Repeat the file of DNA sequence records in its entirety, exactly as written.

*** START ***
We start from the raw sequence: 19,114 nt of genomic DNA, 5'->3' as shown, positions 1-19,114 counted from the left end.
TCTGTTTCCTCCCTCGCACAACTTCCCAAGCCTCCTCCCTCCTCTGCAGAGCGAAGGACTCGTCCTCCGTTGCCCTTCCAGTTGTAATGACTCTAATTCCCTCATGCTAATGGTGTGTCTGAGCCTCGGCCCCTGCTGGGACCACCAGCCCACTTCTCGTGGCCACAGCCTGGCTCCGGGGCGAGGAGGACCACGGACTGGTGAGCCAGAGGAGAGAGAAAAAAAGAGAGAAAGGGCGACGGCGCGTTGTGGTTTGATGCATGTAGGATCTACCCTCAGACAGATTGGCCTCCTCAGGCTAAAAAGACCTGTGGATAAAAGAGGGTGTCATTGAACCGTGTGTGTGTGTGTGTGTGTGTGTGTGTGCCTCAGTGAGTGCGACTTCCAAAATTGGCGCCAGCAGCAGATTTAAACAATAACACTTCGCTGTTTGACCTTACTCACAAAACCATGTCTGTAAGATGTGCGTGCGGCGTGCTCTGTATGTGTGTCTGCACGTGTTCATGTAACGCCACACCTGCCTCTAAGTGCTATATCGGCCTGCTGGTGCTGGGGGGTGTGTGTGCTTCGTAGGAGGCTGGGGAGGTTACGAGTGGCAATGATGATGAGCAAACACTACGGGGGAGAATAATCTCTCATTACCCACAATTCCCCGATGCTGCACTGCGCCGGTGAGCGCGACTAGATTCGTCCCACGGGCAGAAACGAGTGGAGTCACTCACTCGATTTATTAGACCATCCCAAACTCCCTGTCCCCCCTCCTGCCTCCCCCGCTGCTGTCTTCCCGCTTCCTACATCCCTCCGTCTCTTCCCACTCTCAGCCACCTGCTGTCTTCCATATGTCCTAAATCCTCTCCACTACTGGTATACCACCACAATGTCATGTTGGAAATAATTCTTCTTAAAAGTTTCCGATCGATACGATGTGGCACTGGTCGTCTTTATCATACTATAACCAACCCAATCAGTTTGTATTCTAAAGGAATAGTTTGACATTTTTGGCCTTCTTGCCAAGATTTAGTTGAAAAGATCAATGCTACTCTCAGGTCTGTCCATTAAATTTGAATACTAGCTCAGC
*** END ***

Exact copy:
We start from the raw sequence: 19,114 nt of genomic DNA, 5'->3' as shown, positions 1-19,114 counted from the left end.
TCTGTTTCCTCCCTCGCACAACTTCCCAAGCCTCCTCCCTCCTCTGCAGAGCGAAGGACTCGTCCTCCGTTGCCCTTCCAGTTGTAATGACTCTAATTCCCTCATGCTAATGGTGTGTCTGAGCCTCGGCCCCTGCTGGGACCACCAGCCCACTTCTCGTGGCCACAGCCTGGCTCCGGGGCGAGGAGGACCACGGACTGGTGAGCCAGAGGAGAGAGAAAAAAAGAGAGAAAGGGCGACGGCGCGTTGTGGTTTGATGCATGTAGGATCTACCCTCAGACAGATTGGCCTCCTCAGGCTAAAAAGACCTGTGGATAAAAGAGGGTGTCATTGAACCGTGTGTGTGTGTGTGTGTGTGTGTGTGTGCCTCAGTGAGTGCGACTTCCAAAATTGGCGCCAGCAGCAGATTTAAACAATAACACTTCGCTGTTTGACCTTACTCACAAAACCATGTCTGTAAGATGTGCGTGCGGCGTGCTCTGTATGTGTGTCTGCACGTGTTCATGTAACGCCACACCTGCCTCTAAGTGCTATATCGGCCTGCTGGTGCTGGGGGGTGTGTGTGCTTCGTAGGAGGCTGGGGAGGTTACGAGTGGCAATGATGATGAGCAAACACTACGGGGGAGAATAATCTCTCATTACCCACAATTCCCCGATGCTGCACTGCGCCGGTGAGCGCGACTAGATTCGTCCCACGGGCAGAAACGAGTGGAGTCACTCACTCGATTTATTAGACCATCCCAAACTCCCTGTCCCCCCTCCTGCCTCCCCCGCTGCTGTCTTCCCGCTTCCTACATCCCTCCGTCTCTTCCCACTCTCAGCCACCTGCTGTCTTCCATATGTCCTAAATCCTCTCCACTACTGGTATACCACCACAATGTCATGTTGGAAATAATTCTTCTTAAAAGTTTCCGATCGATACGATGTGGCACTGGTCGTCTTTATCATACTATAACCAACCCAATCAGTTTGTATTCTAAAGGAATAGTTTGACATTTTTGGCCTTCTTGCCAAGATTTAGTTGAAAAGATCAATGCTACTCTCAGGTCTGTCCATTAAATTTGAATACTAGCTCAGC